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Landmark phase III trial shows that the shorter regimen containing rifapentine and moxifloxacin can safely and effectively cure TB in four months

Contact: Mike Frick, TB Project Co-Director (

EMBARGOED until Wednesday, October 21 at 10:00 a.m. EST.

October 21, 2020 –Treatment Action Group (TAG) and the Community Research Advisors Group (CRAG) welcome the news of a safe and effective regimen for shortening tuberculosis (TB) treatment to just four months. Reported today at the 51st Union World Conference on Lung Health, a landmark publicly-funded phase III clinical trial, conducted at 34 sites in 13 countries, found that this regimen containing rifapentine and moxifloxacin performed as well as the six-month standard regimen.

“We receive the results with a lot of gratification and happiness,” stated Dorothy Namutamba, CRAG co-chair. “TB-affected communities have always wished for shorter, easier TB treatment with fewer side effects. We strongly believe this is a real breakthrough, as the new regimen will generate better treatment outcomes for TB patients. We are on the path to wipe out TB as a killer disease.”

This scientific advance stands to benefit the millions of people who are affected by pulmonary TB worldwide each year. The six-month standard regimen for TB has been in place for decades. The long duration of treatment has posed a challenge for patients, practitioners, and programs, and helped contribute to the rise of drug resistance. Previous trials tested other fluoroquinolone-based, four-month treatment regimens, but none have succeeded until now. “Shorter treatment regimens will be easier for both patients and health care providers; more patients will complete therapy and be cured. This is a landmark event in our quest for even shorter treatments and should be implemented immediately,” explained Barbara Seaworth, co-chair of the CRAG.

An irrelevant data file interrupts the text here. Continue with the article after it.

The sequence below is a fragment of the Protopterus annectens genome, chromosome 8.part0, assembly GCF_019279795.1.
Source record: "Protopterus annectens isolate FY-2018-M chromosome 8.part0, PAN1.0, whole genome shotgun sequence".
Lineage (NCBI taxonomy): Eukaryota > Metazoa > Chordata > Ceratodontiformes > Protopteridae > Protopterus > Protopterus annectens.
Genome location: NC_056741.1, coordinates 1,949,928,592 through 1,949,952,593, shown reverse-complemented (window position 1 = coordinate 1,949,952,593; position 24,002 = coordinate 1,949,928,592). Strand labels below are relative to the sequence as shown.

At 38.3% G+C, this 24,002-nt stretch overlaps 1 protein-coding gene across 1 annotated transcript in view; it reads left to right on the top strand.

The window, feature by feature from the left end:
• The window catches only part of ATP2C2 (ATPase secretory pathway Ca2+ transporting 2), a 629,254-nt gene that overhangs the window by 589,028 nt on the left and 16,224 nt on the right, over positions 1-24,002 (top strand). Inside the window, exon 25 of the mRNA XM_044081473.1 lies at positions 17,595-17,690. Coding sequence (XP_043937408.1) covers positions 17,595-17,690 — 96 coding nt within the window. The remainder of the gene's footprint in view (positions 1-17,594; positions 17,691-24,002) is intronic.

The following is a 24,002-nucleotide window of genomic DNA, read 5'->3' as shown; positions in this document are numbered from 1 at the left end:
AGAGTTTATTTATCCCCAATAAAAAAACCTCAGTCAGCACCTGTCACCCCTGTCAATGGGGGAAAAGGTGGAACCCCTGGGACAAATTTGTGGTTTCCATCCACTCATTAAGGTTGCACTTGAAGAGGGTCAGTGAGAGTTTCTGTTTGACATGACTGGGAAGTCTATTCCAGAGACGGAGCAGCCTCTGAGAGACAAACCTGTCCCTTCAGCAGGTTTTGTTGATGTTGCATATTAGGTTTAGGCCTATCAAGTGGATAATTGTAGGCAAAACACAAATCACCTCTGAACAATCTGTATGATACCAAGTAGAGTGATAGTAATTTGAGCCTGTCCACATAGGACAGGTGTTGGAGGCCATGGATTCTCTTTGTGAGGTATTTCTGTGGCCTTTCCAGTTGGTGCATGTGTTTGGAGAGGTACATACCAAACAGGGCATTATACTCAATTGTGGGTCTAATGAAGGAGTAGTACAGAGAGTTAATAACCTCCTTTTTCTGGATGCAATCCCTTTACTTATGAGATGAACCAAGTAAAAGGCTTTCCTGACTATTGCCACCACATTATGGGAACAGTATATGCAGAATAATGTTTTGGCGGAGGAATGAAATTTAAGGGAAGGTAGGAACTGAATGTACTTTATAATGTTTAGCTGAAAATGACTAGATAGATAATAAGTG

The TBTC Study 31/ACTG A5349 trial was a collaboration between the U.S. Centers for Disease Control and Prevention (CDC) TB Trials Consortium (TBTC) and the U.S. National Institutes of Health (NIH) AIDS Clinical Trials Group (ACTG). This phase III clinical trial enrolled over 2,500 people with TB, making it the largest TB treatment trial in decades. The trial stands out for its inclusivity, enrolling a diverse population, including adolescents aged 12–17, people living with HIV with low CD4 cell counts, and people with cavitary TB (indicating more serious disease).

The trial also had a robust community engagement program. Cynthia Chirwa, CRAG member and community representative to the Study 31/A5349 protocol team, explains that “community engagement is a critical cornerstone of ethical research. The CRAG and Community Partners, a NIH community advisory mechanism, have been involved throughout the process to advance TB research ethically and safely. Researchers adapted the design of this study to meet the needs and requests of TB-affected communities in addition to answering valuable scientific questions.”